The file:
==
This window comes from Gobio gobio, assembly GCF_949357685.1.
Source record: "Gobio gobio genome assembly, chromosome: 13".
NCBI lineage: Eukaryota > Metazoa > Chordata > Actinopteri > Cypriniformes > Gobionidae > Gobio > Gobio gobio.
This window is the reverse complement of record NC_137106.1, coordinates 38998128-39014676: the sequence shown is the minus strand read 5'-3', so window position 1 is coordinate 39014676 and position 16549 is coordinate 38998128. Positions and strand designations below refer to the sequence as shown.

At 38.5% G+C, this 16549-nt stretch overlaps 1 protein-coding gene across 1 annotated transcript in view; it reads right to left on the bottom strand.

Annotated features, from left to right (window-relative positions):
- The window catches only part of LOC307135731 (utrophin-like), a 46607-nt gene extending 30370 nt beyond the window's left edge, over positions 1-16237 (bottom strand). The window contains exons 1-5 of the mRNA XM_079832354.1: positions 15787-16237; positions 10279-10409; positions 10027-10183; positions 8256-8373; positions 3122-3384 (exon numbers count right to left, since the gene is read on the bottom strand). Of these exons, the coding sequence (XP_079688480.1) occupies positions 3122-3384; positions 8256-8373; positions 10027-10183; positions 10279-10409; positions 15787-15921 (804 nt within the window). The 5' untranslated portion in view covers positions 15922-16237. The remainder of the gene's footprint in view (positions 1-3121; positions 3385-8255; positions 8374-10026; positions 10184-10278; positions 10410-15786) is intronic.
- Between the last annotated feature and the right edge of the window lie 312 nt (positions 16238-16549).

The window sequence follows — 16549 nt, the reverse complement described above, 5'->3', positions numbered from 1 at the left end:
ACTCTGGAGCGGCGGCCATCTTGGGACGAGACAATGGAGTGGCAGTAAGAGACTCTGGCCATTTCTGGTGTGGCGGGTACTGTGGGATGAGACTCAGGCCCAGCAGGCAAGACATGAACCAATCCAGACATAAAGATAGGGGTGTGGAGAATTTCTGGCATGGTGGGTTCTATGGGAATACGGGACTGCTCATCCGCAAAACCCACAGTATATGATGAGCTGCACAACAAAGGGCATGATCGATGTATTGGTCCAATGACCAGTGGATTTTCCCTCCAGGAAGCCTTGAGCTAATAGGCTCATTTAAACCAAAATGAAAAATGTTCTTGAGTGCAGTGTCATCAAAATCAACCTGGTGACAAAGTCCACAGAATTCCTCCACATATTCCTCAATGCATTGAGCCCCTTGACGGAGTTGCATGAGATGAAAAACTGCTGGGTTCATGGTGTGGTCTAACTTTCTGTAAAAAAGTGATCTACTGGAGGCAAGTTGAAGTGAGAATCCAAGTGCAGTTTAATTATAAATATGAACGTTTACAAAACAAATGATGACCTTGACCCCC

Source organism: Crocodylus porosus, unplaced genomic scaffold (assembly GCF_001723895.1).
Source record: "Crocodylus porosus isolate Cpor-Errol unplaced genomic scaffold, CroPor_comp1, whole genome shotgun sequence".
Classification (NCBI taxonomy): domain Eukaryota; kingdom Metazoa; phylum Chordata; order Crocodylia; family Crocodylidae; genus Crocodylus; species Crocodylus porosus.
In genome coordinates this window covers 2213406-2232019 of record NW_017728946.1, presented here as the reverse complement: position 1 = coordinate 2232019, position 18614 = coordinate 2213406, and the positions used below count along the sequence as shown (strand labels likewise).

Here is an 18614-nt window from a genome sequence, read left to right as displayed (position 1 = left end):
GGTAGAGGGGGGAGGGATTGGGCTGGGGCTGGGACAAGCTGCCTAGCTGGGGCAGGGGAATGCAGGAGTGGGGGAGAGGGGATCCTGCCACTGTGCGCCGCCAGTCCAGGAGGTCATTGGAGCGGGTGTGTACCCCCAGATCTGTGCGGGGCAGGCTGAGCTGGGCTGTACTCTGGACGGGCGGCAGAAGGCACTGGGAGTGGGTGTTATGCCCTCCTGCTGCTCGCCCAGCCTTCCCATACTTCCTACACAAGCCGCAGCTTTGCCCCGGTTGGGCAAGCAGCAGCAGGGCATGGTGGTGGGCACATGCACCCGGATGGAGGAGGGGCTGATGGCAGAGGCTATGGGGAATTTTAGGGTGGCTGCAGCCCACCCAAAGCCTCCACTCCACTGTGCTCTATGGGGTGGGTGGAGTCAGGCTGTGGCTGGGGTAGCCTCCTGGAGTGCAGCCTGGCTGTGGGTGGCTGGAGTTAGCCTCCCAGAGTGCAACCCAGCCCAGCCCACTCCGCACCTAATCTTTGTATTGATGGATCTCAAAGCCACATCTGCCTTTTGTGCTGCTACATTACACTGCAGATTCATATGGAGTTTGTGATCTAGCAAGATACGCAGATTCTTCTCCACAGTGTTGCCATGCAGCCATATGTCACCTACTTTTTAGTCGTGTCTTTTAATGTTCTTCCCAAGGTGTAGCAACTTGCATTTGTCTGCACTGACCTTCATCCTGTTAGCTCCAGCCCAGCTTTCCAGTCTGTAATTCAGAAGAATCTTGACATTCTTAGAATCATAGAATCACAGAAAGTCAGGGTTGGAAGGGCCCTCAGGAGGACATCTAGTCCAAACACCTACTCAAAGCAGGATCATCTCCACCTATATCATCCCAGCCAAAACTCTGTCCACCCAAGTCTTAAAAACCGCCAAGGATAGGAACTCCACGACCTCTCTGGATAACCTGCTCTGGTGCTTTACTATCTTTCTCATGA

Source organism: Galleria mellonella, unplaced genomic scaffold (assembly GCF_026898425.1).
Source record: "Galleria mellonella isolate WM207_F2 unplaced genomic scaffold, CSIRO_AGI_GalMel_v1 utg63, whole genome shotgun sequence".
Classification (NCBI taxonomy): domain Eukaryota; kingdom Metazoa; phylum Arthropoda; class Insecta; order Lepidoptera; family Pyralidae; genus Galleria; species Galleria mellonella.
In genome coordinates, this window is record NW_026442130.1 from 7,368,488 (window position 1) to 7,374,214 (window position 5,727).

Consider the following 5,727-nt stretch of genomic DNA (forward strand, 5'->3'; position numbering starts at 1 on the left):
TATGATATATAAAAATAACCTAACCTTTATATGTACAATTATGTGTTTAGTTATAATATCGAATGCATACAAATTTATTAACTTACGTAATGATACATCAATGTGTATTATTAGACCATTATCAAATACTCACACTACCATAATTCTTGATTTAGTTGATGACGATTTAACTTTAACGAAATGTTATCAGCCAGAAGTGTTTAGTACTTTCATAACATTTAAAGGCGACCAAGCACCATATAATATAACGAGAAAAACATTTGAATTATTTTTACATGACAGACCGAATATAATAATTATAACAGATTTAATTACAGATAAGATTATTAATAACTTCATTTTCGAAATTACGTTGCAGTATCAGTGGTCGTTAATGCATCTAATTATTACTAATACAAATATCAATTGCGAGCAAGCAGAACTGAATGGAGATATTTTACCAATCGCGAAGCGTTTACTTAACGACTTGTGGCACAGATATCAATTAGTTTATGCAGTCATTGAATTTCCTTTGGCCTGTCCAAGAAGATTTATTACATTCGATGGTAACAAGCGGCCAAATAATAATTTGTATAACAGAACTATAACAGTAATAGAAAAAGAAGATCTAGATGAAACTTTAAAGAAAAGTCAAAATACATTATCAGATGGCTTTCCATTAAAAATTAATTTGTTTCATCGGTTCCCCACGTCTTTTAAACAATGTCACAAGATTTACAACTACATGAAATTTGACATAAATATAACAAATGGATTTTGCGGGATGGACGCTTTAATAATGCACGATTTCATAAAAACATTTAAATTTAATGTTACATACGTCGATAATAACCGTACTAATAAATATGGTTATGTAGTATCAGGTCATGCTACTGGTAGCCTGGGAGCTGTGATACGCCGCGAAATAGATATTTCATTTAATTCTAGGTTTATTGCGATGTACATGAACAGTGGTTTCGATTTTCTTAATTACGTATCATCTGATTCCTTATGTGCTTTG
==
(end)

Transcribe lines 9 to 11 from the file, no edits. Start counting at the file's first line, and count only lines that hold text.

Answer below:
The window sequence follows — 16549 nt, the reverse complement described above, 5'->3', positions numbered from 1 at the left end:
ACTCTGGAGCGGCGGCCATCTTGGGACGAGACAATGGAGTGGCAGTAAGAGACTCTGGCCATTTCTGGTGTGGCGGGTACTGTGGGATGAGACTCAGGCCCAGCAGGCAAGACATGAACCAATCCAGACATAAAGATAGGGGTGTGGAGAATTTCTGGCATGGTGGGTTCTATGGGAATACGGGACTGCTCATCCGCAAAACCCACAGTATATGATGAGCTGCACAACAAAGGGCATGATCGATGTATTGGTCCAATGACCAGTGGATTTTCCCTCCAGGAAGCCTTGAGCTAATAGGCTCATTTAAACCAAAATGAAAAATGTTCTTGAGTGCAGTGTCATCAAAATCAACCTGGTGACAAAGTCCACAGAATTCCTCCACATATTCCTCAATGCATTGAGCCCCTTGACGGAGTTGCATGAGATGAAAAACTGCTGGGTTCATGGTGTGGTCTAACTTTCTGTAAAAAAGTGATCTACTGGAGGCAAGTTGAAGTGAGAATCCAAGTGCAGTTTAATTATAAATATGAACGTTTACAAAACAAATGATGACCTTGACCCCC

Source organism: Crocodylus porosus, unplaced genomic scaffold (assembly GCF_001723895.1).